According to her this is "the pseudo-Asian SF story with bots, a dying colonial empire, and a prison orbiting a black hole–aka the one where I had to improvise four pseudo-Chinese poems before I could actually write any of the story’s scenes. " (her words, not mine), and she's been asking for feedback on this, either on Clarkesworld or on the World SF Blog.
The picture on the right is by the late Al Williamson, the winner of the 2010 Spectrum Grand Master Award.
I rather enjoyed this story, which plays in an alternative time line, with a slightly steam-punky Victoriana feeling (no, I wouldn't call it Steampunk, not really), where humanity has spread throughout the Solar System, material/space etc can be contained within and affected by 'folds', and the powers of the day have reached a precarious (and protected at great effort) 'Balance', which in turn has stopped all or most research and exporation (as this would be one-sided, and thus threaten the balance).
But then again, any story which mashes up Quantum Theory with a contrapunktion (see what I did there?) of Dr Duncan MacDougall's Weight of the Soul and the Dark Matter in the universe gets my vote, for sure!
Read it for yourself here - and if you enjoy it, why not vote for it at the BSFA Awards?
I've been made aware of a short 'Muslim SF' story, by the Malaysian writer and medical doctor Fadzlishah Johanabas bin Rosli (published earlier this year, it looks) in COSMOS Magazine; concerning the difference between humans and robots, the ability of having a 'soul' and being able to believe of the latter, and the human's reaction to any such claim.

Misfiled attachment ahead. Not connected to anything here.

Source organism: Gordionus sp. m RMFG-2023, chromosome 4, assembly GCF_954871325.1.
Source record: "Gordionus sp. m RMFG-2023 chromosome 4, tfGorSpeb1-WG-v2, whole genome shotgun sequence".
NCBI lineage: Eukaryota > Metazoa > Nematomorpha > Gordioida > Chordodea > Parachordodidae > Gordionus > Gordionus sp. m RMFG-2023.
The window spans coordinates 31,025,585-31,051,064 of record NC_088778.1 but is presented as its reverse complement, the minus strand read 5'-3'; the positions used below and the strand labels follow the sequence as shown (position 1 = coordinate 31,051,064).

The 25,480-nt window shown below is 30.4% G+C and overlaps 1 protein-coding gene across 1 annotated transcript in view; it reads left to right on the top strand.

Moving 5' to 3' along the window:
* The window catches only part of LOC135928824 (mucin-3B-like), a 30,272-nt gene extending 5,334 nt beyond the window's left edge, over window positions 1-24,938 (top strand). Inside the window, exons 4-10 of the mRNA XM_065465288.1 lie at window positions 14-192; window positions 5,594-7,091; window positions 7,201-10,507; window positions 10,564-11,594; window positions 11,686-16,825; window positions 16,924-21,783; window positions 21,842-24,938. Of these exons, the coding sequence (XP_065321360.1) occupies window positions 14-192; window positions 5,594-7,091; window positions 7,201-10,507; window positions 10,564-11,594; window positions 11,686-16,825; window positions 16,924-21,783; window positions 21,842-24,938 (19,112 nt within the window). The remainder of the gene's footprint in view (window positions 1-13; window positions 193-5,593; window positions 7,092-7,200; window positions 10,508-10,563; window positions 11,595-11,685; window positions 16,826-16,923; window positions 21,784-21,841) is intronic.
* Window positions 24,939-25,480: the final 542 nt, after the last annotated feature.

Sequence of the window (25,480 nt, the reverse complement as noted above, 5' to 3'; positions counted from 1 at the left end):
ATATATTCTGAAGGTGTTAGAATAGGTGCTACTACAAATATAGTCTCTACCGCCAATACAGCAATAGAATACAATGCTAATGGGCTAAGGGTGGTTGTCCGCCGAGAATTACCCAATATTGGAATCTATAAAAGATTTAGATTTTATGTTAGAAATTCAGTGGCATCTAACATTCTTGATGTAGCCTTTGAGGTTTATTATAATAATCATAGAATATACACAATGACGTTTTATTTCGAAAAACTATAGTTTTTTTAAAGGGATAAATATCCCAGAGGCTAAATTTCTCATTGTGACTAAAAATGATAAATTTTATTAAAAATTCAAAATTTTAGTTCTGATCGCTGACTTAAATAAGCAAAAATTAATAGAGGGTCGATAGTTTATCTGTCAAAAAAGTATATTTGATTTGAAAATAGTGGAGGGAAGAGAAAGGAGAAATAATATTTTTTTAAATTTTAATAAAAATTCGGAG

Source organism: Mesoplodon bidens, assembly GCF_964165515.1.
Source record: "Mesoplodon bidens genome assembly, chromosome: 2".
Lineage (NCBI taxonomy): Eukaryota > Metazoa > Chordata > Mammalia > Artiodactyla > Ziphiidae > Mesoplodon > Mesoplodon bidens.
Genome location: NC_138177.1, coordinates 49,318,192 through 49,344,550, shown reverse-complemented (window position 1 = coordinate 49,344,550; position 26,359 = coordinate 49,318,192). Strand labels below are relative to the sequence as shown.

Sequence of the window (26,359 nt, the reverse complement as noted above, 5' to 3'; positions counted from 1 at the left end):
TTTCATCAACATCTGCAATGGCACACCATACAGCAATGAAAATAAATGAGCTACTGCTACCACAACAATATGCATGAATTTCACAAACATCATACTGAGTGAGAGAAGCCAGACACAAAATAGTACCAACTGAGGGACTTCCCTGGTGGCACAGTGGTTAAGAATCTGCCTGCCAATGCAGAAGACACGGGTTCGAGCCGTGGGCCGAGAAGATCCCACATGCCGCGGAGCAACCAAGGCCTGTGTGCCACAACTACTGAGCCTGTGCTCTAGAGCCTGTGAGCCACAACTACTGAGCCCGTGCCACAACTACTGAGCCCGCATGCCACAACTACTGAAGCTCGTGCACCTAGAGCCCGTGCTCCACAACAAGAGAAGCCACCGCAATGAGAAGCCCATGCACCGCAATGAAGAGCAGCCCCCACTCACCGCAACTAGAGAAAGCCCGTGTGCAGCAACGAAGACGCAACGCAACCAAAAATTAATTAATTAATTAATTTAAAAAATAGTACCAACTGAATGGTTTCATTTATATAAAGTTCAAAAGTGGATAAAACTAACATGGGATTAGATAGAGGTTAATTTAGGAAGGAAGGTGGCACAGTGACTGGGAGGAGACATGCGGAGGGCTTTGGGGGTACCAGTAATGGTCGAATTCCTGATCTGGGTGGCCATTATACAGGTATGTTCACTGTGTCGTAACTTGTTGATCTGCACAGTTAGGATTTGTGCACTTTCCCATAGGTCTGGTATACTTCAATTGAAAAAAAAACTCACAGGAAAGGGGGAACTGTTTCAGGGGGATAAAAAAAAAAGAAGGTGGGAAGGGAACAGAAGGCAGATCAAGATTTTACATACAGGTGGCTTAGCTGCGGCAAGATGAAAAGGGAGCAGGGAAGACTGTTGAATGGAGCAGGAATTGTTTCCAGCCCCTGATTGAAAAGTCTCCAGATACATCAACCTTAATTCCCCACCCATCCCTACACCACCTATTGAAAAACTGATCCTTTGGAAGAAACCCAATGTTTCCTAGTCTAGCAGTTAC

Overall well written and enjoyable, even if it treads ground Isaac Asimov quite comprehensively covered with (especially the later) Robot stories; albeit not in terms of religion and from a Muslim perspective.
The full story, called Act of Faith, can be read here.
I'd like to draw your attention to two short stories I read (and enjoyed) recently - first up is Lavie Tidhar's Enter the Dragon. Later, Enter Another, a story craftily playing on the dissolution of reality in the wake of several Wikileaks. There's loads of name dropping, new concepts and technologies hinted at, and time going in loops - all handled with a similar lightness as the (also excellent) Dance Dance Revolution by Charlie Human.
And to up the weirdness stakes, considerably, I suggest you follow this with The Gallows-Horse, a story by Iranian author Reza Negarestani. It concerns, well, no. I'm not going to try, read it for yourelf. The closest comparison that my mind threw up is some of Ian Sinclair's work, although it doesn't completely reach the hypnotic pull away from reality that Sinclair at his best manages.
I found this to be entertaining and interestingly written story around the development of species, uplifting, co-development and more; all the more enjoyable due to the inventive and poetic use of language (yes, she does that on purpose when it looks like 'not proper English').
Milena has a website on SFF.net, where you can find some more of her writing!
The picture on the right is by Iamikan, and only related in my mind (and by this post, of course)